Well, nearly. I need some migratory shorebirds to complete the list of ingredients for this recipe.

I find a suitable spot close to the toe of the cliffs and settle in for my breakfast, enjoying the sunrise, silence and solitude. Hot coffee from the flask and a couple of homemade muffins baked with leftover pick-your-own raspberries. I’m careful not to drop crumbs into the eyecups of my binos.

Fast broken, I open the notebook at a fresh page, write the date, location and time across the top. Under the date I give a brief account of the weather.

It is cloudless, the sky clear save for a pair of con trails from a jumbo jet heading north west. The air is cool, wind almost breathless.

The tide builds momentum; I can see its leading edge down the estuary, just passing the golf course, rolling this way. Not long now. I take the final steps from the cliffs to the sand and pebble shore. Oystercatchers are noisy and I hear a Curlew call. Another answers. Redshank are piping excitedly, like they sense the water is coming. Their feeding becomes a little more earnest.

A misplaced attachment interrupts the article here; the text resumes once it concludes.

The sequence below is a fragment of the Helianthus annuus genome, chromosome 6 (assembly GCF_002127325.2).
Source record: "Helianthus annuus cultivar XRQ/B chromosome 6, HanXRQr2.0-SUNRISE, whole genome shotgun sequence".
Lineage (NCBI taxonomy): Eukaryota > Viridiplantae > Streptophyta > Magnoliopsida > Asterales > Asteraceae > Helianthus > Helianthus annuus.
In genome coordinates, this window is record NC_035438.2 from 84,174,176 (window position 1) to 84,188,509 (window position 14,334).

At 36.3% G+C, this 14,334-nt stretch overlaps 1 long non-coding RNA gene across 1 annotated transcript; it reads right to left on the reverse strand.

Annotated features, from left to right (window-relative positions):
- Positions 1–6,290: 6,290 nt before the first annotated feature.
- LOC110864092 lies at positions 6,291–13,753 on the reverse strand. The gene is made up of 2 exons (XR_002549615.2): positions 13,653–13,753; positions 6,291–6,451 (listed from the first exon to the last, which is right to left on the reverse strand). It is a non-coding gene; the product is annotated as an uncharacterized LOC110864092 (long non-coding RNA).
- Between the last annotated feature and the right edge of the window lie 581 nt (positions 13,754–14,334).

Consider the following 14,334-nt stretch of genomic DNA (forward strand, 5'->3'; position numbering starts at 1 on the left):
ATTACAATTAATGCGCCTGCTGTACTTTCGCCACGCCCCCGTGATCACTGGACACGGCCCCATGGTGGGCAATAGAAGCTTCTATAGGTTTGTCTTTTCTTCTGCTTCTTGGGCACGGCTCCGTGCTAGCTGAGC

I walk towards the marsh a little way, I get close to the point where the sand turns into mudflat and pause among the shells and seaweed of the strandline.

The channel cut into the mudflats has filled and over spilled, the flood has begun. The sun shines.

500 Blackwits stitch the mud at the edge of the tide. Pintail and Shelduck drift in behind them. I stop look, listen……………………….

Blending into the shore. The sounds on the beach seem to be flowing from the mudflats to me - the bird’s calls, the spattering of bills and feet in super saturated gloopy mud and the gentle waves of the rising tide. All soft sounds building to a crescendo of white noise that would, if there was any other noise here, drown it out. The notes are flowing off the flats and into me via my toes as well as my ears. They start to fill me up.